All Mold Is Not Alike: The Importance of Intraspecific Diversity in Necrotrophic Plant Pathogens


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Published in the journal: . PLoS Pathog 6(3): e32767. doi:10.1371/journal.ppat.1000759
Category: Opinion
doi: 10.1371/journal.ppat.1000759

Summary

article has not abstract

Pathogens commonly possess naturally occurring intraspecific variation for traits associated with pathogenicity or virulence. Studies of host–pathogen interactions frequently fail to acknowledge this variation, particularly in studies of necrotrophic plant pathogens, where the molecular bases of defense are largely unknown. Necrotrophic plant pathogens, in contrast to obligate parasites of living plant cells known as biotrophs, kill plant cells before consuming them and may survive in the absence of living host cells in dormant or saprophytic states [1][4]. Necrotrophs may kill host cells using an array of toxins, although it is also proposed that these pathogens may activate plant immune responses designed to work against biotrophic pathogens, thus encouraging plant cells to kill themselves [5][9]. While many pathogen species cannot be clearly classified as either biotrophic or necrotrophic, as they shift lifestyles over the course of interactions with their hosts, commonly recognized necrotrophic plant pathogens include various species of Botrytis and Alternaria, as well as Sclerotinia sclerotiorum, Pythium irregulare, and Plectosphaerella cucurmerina [2],[10]. Of these, Botrytis cinerea, a highly generalist pathogen, and Alternaria brassicicola, a specialist pathogen of Brassica, dominate research on molecular mechanisms of plant defense against necrotrophic pathogens.

Plant immune responses against biotrophic pathogens are predominantly mediated by specific recognition of the products of pathogen “avirulence” (avr) genes directly or indirectly by the products of plant “resistance” (R) genes; localized cell death is believed to restrict the growth of obligate (biotrophic) parasites [11],[12]. Intraspecific variation in pathogen avr genes is common, as these genes are believed to confer a selective pathogen advantage in the absence of the corresponding plant R gene [13][15]. Currently, specific recognition of necrotrophic pathogens by similar mechanisms has not been documented, although similar evolutionary dynamics may shape the interplay between variable plant sensitivity to some necrotroph-produced toxins (called “host selective toxins”) and variable production of these toxins by the pathogen [15][17]. This lack of identified specific recognition has generated a prevailing view in the plant molecular defense research community that as necrotrophic pathogens are not reported to engage in specific interactions with host plants, all isolates of a particular necrotrophic pathogen species are equivalent. This opinion manifests itself in a lack of use of necrotrophic diversity in published studies, as well as a lack of reporting of identifying pathogen data, despite published evidence that necrotrophic pathogens show intraspecific variation affecting pathogenesis- or virulence-related traits [18][24]. We suggest that the limited use of pathogen diversity biases our understanding of plant–necrotroph interactions. The research community should enforce detailed reporting of identifying pathogen data for studies of plant–necrotroph interactions and encourage the use of multiple pathogen genotypes.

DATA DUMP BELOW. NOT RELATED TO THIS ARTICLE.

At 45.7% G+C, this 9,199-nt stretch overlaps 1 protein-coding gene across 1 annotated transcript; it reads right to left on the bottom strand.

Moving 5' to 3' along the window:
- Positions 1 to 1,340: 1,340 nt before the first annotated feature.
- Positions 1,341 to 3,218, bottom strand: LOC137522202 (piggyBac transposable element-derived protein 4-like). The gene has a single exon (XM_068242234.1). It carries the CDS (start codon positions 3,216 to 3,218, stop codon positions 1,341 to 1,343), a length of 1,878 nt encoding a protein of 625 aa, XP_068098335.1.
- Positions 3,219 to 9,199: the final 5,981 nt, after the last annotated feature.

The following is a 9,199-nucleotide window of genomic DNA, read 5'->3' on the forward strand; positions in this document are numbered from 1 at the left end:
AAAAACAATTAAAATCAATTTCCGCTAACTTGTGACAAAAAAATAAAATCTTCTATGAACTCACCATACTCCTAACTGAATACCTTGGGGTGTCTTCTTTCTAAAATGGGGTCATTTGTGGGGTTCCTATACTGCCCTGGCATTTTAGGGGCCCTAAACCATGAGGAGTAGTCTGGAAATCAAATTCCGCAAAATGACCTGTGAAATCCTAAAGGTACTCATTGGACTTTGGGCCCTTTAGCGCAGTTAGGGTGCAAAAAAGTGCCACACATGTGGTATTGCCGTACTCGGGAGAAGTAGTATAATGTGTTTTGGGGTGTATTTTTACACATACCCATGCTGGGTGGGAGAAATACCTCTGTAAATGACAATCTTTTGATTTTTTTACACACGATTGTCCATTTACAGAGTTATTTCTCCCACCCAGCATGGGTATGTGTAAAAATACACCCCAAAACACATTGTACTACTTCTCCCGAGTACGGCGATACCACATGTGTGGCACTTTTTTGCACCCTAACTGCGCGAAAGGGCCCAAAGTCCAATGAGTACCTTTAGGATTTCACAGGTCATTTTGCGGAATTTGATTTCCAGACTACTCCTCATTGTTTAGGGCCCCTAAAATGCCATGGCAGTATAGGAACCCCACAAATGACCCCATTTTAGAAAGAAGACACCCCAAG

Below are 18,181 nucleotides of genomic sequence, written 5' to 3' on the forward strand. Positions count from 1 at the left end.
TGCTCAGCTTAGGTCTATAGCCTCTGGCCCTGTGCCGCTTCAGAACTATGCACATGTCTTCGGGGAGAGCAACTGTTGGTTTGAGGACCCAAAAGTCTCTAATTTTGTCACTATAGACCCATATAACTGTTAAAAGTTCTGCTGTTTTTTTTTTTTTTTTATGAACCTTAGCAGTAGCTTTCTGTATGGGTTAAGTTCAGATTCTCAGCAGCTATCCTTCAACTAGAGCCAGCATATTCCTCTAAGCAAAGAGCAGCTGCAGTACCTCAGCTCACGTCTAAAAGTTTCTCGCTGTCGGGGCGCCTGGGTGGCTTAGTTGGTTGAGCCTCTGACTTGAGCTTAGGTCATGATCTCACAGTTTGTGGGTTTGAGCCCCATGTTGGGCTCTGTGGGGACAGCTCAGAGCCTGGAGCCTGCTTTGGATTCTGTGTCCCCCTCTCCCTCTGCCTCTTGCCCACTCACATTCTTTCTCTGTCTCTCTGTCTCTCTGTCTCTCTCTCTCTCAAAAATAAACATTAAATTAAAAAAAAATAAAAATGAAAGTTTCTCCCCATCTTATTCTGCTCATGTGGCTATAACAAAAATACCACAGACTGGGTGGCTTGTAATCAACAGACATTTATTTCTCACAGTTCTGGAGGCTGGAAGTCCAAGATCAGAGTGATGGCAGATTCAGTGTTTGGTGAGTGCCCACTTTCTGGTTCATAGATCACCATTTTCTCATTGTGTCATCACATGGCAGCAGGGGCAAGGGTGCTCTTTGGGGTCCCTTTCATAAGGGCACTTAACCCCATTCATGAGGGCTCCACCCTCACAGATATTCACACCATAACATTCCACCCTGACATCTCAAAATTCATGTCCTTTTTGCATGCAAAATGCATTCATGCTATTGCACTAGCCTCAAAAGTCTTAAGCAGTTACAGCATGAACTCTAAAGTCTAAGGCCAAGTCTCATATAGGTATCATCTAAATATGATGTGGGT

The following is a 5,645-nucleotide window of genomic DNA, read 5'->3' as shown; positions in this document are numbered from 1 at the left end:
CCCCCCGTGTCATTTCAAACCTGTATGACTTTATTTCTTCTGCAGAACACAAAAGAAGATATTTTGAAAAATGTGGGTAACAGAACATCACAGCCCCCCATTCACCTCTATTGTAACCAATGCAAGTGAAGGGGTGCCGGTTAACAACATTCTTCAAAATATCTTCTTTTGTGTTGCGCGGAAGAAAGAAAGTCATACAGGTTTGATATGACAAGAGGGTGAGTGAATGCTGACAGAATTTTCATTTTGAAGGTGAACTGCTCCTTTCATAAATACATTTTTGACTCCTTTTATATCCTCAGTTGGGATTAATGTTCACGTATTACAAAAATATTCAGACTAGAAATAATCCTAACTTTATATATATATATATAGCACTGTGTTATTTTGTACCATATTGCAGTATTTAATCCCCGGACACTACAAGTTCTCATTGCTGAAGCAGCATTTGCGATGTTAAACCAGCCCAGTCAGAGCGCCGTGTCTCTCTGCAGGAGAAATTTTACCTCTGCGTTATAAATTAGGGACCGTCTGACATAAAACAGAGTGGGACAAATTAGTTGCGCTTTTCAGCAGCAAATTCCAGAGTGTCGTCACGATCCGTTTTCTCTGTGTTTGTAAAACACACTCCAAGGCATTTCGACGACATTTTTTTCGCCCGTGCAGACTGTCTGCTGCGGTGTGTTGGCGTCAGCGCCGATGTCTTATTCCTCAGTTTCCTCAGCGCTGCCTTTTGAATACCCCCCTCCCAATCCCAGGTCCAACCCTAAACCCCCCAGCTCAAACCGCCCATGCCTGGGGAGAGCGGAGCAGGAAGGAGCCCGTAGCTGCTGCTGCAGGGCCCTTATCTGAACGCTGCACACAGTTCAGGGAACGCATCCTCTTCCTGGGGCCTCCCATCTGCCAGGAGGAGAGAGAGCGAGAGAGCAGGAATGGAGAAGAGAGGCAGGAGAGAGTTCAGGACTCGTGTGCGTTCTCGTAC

Lack of Diversity

The majority of studies investigating the molecular bases of plant–necrotroph interactions do not include pathogen variation. Based on a survey of published literature from the last 10 years, fewer than 12% of surveyed studies of plant defense against Botrytis cinerea, the most intensively researched plant necrotrophic pathogen as reflected by publication frequency, report experimental results for more than one pathogen isolate (see Text S1). The diversity of A. brassicicola represented in the current literature is much lower, as none of the surveyed studies reported data from multiple pathogen isolates and almost half of these studies used the same isolate, MUCL20297. While selection of a particular pathogen isolate as a model or laboratory standard may facilitate comparison among studies performed in different laboratories, data from single isolates are too often represented as informative for the whole pathogen species. If the reference isolate is atypical, misleading conclusions may be drawn regarding the biology of the plant–host interaction, and promising lines of research may be abandoned.

A Cautionary Example: Resveratrol